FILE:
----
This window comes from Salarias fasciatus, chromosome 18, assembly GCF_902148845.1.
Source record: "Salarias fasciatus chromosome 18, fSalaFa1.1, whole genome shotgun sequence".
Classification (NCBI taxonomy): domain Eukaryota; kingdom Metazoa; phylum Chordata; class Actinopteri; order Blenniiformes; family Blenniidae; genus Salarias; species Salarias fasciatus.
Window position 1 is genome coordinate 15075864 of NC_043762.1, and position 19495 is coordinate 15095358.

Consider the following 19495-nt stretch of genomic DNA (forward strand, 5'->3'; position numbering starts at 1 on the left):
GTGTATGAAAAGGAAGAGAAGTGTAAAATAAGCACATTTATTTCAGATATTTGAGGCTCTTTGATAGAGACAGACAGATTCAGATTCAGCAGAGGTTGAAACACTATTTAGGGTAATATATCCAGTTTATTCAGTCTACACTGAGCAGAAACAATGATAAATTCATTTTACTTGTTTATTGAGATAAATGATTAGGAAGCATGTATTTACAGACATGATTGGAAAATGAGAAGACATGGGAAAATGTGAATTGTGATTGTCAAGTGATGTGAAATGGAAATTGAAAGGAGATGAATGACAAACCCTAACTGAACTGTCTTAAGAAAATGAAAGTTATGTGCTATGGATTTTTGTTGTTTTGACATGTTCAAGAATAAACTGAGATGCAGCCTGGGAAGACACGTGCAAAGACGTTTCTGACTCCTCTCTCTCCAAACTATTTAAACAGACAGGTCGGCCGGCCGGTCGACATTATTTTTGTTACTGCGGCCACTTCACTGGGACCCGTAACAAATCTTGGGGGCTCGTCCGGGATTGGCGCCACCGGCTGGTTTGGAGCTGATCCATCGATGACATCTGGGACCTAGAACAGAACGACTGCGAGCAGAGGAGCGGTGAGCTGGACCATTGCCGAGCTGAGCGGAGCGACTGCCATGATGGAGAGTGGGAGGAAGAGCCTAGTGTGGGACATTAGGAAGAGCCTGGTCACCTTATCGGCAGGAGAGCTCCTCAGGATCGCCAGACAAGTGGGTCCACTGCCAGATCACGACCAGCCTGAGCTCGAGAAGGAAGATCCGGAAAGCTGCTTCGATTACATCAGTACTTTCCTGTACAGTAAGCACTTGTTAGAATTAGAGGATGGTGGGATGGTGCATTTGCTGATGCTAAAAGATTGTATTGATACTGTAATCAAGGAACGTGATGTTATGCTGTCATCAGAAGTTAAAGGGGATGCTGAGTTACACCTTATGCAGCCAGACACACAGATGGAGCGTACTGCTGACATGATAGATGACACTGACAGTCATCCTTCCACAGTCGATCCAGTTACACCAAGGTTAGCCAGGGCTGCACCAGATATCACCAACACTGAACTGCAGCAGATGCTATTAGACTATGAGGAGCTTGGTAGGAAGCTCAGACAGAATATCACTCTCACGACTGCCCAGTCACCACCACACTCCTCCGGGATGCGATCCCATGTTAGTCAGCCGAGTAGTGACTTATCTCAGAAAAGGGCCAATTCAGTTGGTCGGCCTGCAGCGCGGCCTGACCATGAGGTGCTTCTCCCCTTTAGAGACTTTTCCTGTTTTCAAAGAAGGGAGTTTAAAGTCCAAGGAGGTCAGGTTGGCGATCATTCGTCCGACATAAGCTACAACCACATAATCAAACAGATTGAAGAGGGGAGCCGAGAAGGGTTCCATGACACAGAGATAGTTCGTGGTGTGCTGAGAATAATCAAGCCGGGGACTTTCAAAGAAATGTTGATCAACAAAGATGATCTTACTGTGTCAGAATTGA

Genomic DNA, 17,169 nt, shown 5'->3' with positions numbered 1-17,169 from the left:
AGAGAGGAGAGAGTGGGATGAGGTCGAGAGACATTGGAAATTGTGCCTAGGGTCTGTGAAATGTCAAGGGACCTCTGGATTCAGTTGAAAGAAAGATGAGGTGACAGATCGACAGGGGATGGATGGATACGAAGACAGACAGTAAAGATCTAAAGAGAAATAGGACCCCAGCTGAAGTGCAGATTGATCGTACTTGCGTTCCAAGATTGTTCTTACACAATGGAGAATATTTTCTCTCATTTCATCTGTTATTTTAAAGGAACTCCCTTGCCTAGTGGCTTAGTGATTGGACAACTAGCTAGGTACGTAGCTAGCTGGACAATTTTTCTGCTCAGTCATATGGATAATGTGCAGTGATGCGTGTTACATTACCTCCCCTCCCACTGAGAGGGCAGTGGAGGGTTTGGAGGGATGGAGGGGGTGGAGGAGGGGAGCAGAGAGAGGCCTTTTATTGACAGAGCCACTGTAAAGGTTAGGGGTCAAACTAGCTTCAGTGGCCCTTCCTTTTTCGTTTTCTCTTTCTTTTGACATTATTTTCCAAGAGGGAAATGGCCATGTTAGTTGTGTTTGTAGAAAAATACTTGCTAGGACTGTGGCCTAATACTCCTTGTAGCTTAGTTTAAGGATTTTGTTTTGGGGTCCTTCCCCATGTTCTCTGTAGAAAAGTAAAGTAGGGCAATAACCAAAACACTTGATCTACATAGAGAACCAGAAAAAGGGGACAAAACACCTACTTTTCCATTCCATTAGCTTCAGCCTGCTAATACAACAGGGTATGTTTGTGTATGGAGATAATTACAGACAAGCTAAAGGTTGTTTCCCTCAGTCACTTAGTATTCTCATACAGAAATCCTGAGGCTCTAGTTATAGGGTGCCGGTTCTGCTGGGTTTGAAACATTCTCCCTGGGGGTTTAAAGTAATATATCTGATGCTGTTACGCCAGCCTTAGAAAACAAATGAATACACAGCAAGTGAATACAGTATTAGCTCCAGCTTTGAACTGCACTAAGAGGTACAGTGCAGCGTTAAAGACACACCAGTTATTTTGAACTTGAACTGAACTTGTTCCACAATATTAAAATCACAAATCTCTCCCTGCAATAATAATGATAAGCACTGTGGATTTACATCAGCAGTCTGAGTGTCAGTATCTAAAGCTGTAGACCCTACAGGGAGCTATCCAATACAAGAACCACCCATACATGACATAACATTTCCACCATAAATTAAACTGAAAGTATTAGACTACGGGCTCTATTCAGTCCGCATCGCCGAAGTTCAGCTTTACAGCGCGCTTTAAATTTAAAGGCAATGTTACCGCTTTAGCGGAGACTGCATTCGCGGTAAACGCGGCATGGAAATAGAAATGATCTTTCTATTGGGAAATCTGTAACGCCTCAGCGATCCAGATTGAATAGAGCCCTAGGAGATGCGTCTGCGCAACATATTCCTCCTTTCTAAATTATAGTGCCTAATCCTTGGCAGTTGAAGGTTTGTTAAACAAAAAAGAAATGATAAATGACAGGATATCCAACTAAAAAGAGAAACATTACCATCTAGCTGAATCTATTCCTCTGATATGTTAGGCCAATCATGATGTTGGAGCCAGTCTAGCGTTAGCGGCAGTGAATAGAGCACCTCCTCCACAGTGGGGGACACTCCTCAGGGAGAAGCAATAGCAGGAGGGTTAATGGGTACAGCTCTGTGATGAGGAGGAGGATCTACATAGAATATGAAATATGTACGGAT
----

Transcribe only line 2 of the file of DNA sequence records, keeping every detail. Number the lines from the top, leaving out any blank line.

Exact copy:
Source record: "Salarias fasciatus chromosome 18, fSalaFa1.1, whole genome shotgun sequence".